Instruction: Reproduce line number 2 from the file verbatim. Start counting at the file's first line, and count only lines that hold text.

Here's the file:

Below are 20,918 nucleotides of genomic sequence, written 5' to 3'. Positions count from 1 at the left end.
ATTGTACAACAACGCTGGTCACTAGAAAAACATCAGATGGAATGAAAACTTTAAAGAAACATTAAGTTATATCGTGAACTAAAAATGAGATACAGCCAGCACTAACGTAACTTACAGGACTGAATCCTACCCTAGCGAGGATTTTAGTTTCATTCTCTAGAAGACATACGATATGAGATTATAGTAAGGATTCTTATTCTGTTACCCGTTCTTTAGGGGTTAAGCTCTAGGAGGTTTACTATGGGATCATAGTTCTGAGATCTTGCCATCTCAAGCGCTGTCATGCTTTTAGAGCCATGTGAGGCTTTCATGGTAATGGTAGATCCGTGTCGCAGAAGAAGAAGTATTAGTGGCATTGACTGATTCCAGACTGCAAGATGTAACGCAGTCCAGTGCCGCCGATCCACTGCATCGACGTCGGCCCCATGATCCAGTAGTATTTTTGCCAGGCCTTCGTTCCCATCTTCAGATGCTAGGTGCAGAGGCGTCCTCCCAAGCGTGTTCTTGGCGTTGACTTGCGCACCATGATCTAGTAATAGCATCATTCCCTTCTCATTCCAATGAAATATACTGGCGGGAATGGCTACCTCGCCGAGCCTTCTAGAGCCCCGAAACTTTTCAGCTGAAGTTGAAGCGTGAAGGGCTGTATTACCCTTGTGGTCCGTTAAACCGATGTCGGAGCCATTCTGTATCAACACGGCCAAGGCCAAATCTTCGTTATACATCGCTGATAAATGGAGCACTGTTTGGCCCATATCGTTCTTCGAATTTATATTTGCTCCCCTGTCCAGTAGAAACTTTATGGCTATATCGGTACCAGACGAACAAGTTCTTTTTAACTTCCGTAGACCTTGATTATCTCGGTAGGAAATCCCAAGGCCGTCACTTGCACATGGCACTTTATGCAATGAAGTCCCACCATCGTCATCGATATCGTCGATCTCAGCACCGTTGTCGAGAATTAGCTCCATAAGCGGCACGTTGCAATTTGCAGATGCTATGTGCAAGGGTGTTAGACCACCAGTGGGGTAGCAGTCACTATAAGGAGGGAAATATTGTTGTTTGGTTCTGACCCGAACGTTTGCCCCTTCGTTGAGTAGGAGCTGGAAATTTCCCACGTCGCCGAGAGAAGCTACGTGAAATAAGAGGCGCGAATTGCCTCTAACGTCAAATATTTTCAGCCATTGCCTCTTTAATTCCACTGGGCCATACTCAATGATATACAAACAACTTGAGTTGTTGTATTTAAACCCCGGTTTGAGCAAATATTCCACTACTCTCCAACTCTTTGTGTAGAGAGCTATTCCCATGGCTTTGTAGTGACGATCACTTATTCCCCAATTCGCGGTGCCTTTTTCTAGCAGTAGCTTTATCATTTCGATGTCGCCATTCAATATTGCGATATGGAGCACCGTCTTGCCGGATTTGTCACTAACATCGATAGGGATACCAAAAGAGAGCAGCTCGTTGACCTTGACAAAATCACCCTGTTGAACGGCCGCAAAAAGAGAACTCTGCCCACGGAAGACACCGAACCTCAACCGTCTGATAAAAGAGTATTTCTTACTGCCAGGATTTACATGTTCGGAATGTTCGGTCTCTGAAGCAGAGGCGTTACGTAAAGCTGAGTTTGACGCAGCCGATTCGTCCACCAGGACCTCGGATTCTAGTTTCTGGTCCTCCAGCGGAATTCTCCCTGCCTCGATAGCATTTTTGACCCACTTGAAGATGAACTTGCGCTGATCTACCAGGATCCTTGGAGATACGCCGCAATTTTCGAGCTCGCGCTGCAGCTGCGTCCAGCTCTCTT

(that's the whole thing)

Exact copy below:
ATTGTACAACAACGCTGGTCACTAGAAAAACATCAGATGGAATGAAAACTTTAAAGAAACATTAAGTTATATCGTGAACTAAAAATGAGATACAGCCAGCACTAACGTAACTTACAGGACTGAATCCTACCCTAGCGAGGATTTTAGTTTCATTCTCTAGAAGACATACGATATGAGATTATAGTAAGGATTCTTATTCTGTTACCCGTTCTTTAGGGGTTAAGCTCTAGGAGGTTTACTATGGGATCATAGTTCTGAGATCTTGCCATCTCAAGCGCTGTCATGCTTTTAGAGCCATGTGAGGCTTTCATGGTAATGGTAGATCCGTGTCGCAGAAGAAGAAGTATTAGTGGCATTGACTGATTCCAGACTGCAAGATGTAACGCAGTCCAGTGCCGCCGATCCACTGCATCGACGTCGGCCCCATGATCCAGTAGTATTTTTGCCAGGCCTTCGTTCCCATCTTCAGATGCTAGGTGCAGAGGCGTCCTCCCAAGCGTGTTCTTGGCGTTGACTTGCGCACCATGATCTAGTAATAGCATCATTCCCTTCTCATTCCAATGAAATATACTGGCGGGAATGGCTACCTCGCCGAGCCTTCTAGAGCCCCGAAACTTTTCAGCTGAAGTTGAAGCGTGAAGGGCTGTATTACCCTTGTGGTCCGTTAAACCGATGTCGGAGCCATTCTGTATCAACACGGCCAAGGCCAAATCTTCGTTATACATCGCTGATAAATGGAGCACTGTTTGGCCCATATCGTTCTTCGAATTTATATTTGCTCCCCTGTCCAGTAGAAACTTTATGGCTATATCGGTACCAGACGAACAAGTTCTTTTTAACTTCCGTAGACCTTGATTATCTCGGTAGGAAATCCCAAGGCCGTCACTTGCACATGGCACTTTATGCAATGAAGTCCCACCATCGTCATCGATATCGTCGATCTCAGCACCGTTGTCGAGAATTAGCTCCATAAGCGGCACGTTGCAATTTGCAGATGCTATGTGCAAGGGTGTTAGACCACCAGTGGGGTAGCAGTCACTATAAGGAGGGAAATATTGTTGTTTGGTTCTGACCCGAACGTTTGCCCCTTCGTTGAGTAGGAGCTGGAAATTTCCCACGTCGCCGAGAGAAGCTACGTGAAATAAGAGGCGCGAATTGCCTCTAACGTCAAATATTTTCAGCCATTGCCTCTTTAATTCCACTGGGCCATACTCAATGATATACAAACAACTTGAGTTGTTGTATTTAAACCCCGGTTTGAGCAAATATTCCACTACTCTCCAACTCTTTGTGTAGAGAGCTATTCCCATGGCTTTGTAGTGACGATCACTTATTCCCCAATTCGCGGTGCCTTTTTCTAGCAGTAGCTTTATCATTTCGATGTCGCCATTCAATATTGCGATATGGAGCACCGTCTTGCCGGATTTGTCACTAACATCGATAGGGATACCAAAAGAGAGCAGCTCGTTGACCTTGACAAAATCACCCTGTTGAACGGCCGCAAAAAGAGAACTCTGCCCACGGAAGACACCGAACCTCAACCGTCTGATAAAAGAGTATTTCTTACTGCCAGGATTTACATGTTCGGAATGTTCGGTCTCTGAAGCAGAGGCGTTACGTAAAGCTGAGTTTGACGCAGCCGATTCGTCCACCAGGACCTCGGATTCTAGTTTCTGGTCCTCCAGCGGAATTCTCCCTGCCTCGATAGCATTTTTGACCCACTTGAAGATGAACTTGCGCTGATCTACCAGGATCCTTGGAGATACGCCGCAATTTTCGAGCTCGCGCTGCAGCTGCGTCCAGCTCTCTT